Afghan children enjoy swing on Eid al-Fitr festival, in Kabul, Afghanistan, Sunday, Sept. 20, 2009. Eid al-Fitr festival marks the end of the Muslim fasting month of Ramadan. (AP Photo/Manish Swarup)

Eid in Scotland

Scotland's First Minister Alex Salmond released a statement wishing Scotland's Muslim's a happy Eid al-Fitr and reflecting n the impact Muslim's have made in Scotland:

"On behalf of the Scottish Government, I am delighted to send my sincere and warmest wishes to Muslims all across the country - everyone who is celebrating Eid-ul-Fitr.

You can read what he said here.

Halal Goes Mainstream?

The Guardian has an article about how halal meat is becoming more and more popular and how non-Muslim institutions are now catering for Muslims:

"Harrods' gift confectionery, made by the Chocolate Factory, includes boxes of sugar coated fruit pastilles and raspberry and blackberry fruit-flavoured gums, made using halal gelatin."

I did however find the assertion that we eat more meat than others a little concerning. You can read the whole article here.

In Defence of Harrow Mosque

After recent events at the Harrow Masjid with trolls from the English Defence League targetting the masjid and trying to provoke a reaction, it was good to see a response from Asim Siddiqui in the Guardian:

"The mosque had weeks earlier issued a "code of conduct" for the younger members of its congregation on how to behave and show restraint in anticipation of the planned demonstration. They issued a press release making clear they had no intention of hosting a Sharia court – which was an accusation that had been levelled against them by the English Defence League (EDL). They had arranged for security and stewarding so young people would not take matters into their own hands. They had even laid out additional food for those who would be breaking their fast to bring them into the mosque and off the streets. The Friday imam, Ajmal Masroor, provided a sobering sermon to lower tensions and call for greater engagement with those that currently hate Islam. The congregation was urged to peacefully leave the mosque for their homes and places of work. The vast majority did, as was to be expected. The mosque could do little more. Beyond that, it was a sitting duck. The few that stayed behind did so for a combination of reasons: some still felt the urge to defend the mosque, others to show solidarity with the mosque, some to demonstrate against the far right, other non-Muslims to show solidarity with Muslims, and a small number were intent on provoking a clash."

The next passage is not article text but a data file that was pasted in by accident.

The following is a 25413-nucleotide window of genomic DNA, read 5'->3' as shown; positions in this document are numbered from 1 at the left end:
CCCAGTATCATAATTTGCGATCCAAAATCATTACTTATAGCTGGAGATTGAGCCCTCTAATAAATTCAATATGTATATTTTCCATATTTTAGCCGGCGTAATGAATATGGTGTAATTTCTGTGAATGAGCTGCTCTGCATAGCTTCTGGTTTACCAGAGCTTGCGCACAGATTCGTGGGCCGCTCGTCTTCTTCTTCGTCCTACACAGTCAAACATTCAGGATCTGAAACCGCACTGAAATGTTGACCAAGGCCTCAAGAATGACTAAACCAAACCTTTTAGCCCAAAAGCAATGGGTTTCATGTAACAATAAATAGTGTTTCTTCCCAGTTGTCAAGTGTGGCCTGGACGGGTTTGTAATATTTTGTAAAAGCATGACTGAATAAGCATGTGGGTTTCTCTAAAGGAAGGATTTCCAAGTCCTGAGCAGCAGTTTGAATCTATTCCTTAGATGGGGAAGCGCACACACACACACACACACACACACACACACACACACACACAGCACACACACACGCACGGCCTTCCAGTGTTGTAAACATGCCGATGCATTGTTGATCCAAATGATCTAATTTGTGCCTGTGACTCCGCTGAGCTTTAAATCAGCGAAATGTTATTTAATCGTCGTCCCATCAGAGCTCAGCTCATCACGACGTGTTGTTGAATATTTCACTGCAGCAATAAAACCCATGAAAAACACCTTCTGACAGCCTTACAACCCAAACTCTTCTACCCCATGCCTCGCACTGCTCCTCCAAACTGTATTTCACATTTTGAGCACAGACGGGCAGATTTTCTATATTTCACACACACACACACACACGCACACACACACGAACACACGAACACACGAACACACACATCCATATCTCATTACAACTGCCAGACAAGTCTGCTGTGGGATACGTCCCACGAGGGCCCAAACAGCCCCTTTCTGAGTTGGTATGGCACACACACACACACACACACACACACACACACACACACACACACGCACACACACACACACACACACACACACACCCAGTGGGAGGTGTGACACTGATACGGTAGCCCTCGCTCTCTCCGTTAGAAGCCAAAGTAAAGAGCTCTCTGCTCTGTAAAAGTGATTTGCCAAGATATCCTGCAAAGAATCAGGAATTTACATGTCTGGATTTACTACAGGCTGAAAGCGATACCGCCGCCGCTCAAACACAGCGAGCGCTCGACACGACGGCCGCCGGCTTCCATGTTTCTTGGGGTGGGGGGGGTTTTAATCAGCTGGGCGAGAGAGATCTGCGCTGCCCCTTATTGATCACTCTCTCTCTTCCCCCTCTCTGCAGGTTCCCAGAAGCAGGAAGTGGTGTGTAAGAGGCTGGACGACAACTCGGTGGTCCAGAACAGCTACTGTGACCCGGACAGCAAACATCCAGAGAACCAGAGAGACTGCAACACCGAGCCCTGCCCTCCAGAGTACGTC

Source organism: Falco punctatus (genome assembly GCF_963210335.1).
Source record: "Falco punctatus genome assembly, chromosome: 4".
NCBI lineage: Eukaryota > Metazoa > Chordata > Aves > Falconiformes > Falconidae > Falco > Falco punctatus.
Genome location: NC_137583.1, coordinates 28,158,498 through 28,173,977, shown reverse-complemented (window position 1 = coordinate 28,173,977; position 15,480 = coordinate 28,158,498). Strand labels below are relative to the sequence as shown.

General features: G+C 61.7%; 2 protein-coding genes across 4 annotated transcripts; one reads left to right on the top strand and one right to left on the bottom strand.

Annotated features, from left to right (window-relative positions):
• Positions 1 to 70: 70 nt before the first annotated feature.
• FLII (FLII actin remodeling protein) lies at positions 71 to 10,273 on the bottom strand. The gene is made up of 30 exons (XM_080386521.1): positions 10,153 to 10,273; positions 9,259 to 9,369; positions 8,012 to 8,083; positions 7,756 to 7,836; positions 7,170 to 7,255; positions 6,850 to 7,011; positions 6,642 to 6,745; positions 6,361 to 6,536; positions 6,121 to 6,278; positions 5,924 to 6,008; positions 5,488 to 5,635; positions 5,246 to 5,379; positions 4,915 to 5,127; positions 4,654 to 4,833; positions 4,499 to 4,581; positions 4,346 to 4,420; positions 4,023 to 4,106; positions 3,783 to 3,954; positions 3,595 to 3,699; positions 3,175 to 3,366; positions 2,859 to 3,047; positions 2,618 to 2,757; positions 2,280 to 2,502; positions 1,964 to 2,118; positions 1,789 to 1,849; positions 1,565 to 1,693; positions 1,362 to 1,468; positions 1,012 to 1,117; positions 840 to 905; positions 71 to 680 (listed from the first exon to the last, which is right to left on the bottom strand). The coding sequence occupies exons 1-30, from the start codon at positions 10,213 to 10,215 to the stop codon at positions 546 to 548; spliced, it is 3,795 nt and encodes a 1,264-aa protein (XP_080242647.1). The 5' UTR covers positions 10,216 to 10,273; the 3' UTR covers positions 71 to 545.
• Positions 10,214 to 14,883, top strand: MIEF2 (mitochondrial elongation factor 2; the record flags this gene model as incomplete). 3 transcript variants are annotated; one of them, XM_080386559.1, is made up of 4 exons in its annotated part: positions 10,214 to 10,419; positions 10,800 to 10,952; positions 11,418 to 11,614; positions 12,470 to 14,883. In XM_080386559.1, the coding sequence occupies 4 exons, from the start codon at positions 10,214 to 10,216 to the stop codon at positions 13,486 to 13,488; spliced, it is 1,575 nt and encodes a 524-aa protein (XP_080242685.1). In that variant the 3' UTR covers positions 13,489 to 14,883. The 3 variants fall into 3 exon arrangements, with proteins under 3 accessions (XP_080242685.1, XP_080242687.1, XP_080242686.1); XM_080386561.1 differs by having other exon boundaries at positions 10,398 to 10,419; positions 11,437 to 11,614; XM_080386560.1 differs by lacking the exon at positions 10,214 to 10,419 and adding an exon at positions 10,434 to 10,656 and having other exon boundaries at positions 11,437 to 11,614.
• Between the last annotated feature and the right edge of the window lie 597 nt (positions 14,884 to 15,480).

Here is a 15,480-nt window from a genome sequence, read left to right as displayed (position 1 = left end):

You can read the whole article here.

The whole thing reminded me of the Bradford riots caused by the BNP a few years ago, where it was the Pakistani community that really pass the price and the BNP agitators got off scott free. Alhamdulillah there wasn't a repeat of that.

Sunday 13 September 2009

The Muslim Women Power List 2009

The Muslim Women Power List 2009 has been unveiled by the The Equality and Human Rights Commission who partnered up with The Times and Emel magazine to invite entries on behalf of, or from, any Muslim women currently living and working in the UK.

The list was headed by Baroness Sayeeda Warsi Shadow Minister for Community Cohesion and Social Action and life peer.

The others in the top five were:

Farmida Bi - Banking Partner, Norton Rose LLP
Professor Farida Fortune - CBE Dean for Dentistry and Oral Health, Queen Mary’s School of Medicine
Mishal Husain - BBC News Presenter
Wasfi Kani OBE - Chief Executive, Grange Park Opera

You can see details of the other 50 here

I have to say I don't agree with all of the choices (I don't count Yasmin Alibhai Brown as Muslim to be honest) and I did think others such as Sarah Joseph could have been ranked higher. Despite this I think it's a good start to highlighting what Muslim women can do, challenging stereotypes and engendering some debate about the different roles of Muslim women.